3. Deeply consider the other party(ies) position – where are they coming from and why are they adopting their position on this issue? Aim for a generous and positive approach and remove as much emotion as you can from your thought process.
  4. Take some time to understand and try to articulate the ‘why’ of your position – why is it you believe in a certain approach?
  5. Remember that the goal is not to agree, but to reach a position of understanding and respect - from that position, you can then move into a respectful negotiation and reach decisions and outcomes with civility and acceptance.

Tips for leaders

  1. Promote and reward civility in the workplace.
  2. Ensure your workplace is a psychosocially-safe environment.
  3. Create frameworks and supports to give employees the time and space to have crucial conversations.
  4. Offer employees a safety-net – if the initial dialogue doesn’t reach the desired outcome, a pathway to resolution must be readily available, to ensure you ultimately avoid the ‘red zone’. An example pathway may include options for employees to access 1:1 coaching (internal or external), shared coaching and mediation/facilitated discussion supports.

What is incivility? (and why is it important?)

Put simply, incivility is another word for rudeness.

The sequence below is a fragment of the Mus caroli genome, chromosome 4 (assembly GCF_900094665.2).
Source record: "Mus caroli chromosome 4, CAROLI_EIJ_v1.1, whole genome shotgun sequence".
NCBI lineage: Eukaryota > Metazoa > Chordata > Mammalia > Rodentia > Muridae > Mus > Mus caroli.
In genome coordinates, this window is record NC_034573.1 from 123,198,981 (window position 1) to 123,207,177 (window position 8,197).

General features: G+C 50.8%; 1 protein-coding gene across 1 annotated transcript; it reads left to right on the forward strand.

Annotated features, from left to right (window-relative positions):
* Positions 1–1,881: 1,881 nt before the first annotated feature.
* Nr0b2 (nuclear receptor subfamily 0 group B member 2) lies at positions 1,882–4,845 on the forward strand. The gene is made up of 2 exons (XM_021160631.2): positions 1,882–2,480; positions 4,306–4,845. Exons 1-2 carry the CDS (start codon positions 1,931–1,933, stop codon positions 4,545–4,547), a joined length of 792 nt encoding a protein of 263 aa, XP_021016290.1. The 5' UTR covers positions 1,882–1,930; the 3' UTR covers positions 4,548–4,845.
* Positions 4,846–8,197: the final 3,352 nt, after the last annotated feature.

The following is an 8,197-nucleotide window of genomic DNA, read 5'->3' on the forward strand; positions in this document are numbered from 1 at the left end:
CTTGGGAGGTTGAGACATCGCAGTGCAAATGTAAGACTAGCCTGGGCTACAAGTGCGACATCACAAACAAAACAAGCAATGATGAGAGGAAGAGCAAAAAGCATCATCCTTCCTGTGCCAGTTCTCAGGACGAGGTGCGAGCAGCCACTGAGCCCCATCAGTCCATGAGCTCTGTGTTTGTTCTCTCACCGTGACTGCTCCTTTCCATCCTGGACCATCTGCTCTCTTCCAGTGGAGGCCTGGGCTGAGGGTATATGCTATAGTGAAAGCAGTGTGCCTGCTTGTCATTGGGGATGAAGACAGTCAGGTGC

Being uncivil in the workplace can take many forms, and, sadly, is on the rise.

Civility matters, in life and in the workplace. Holding ourselves to basic standards of interpersonal behaviour, and following accepted social norms, allows us to live and work together effectively.

“Incivility often comes from the pressures individuals perceive they are experiencing. Whether these pressures are real or not, one can’t just blame their organisation, their workload or ‘other people’ – accepting responsibility for their own behaviour is essential,” explains Paul Clifford from FBG Group.

“As an example, Joe may believe he is being treated unfairly, responding with thoughts like ‘I shouldn’t have to put up with this’."

“Such thinking can lead to behaviours that disrespect other people and, ultimately, create destructive conflict.”

A Harvard Business Review survey of over 800 workers found incivility in the workplace has substantial costs, including 40% or more of respondents reporting that they intentionally decreased their work effort, their time spent at work and the quality of their work.

“Organisations are unlikely to change uncivil behaviour through blame or zero tolerance,” said Paul.

“Instead, it’s about influencing individuals as to why it’s in their best interests to be civil in the workplace, that it makes your work life easier and makes you more likely to achieve and progress at work.”

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What is psychosocial safety? (and how can I achieve it?)

A workplace that is psychosocially safe is one where employee’s mental health is prioritised and protected.

This is achieved through policies and practices, listening and feedback mechanisms, performance metrics and reward mechanisms.

A psychosocially-safe environment is one in which an employee feels safe from psychological harm and has a safe mechanism to raise concerns and have them resolved without negative consequence.

“Psychosocial safety is a term that can create confusion and be misused,” said Paul.

“Rather than using such a term it is more useful for organisations to focus on the desired outcome - creating an atmosphere where people feel they can express themselves, knowing that no organisation can do that perfectly.”


Further resources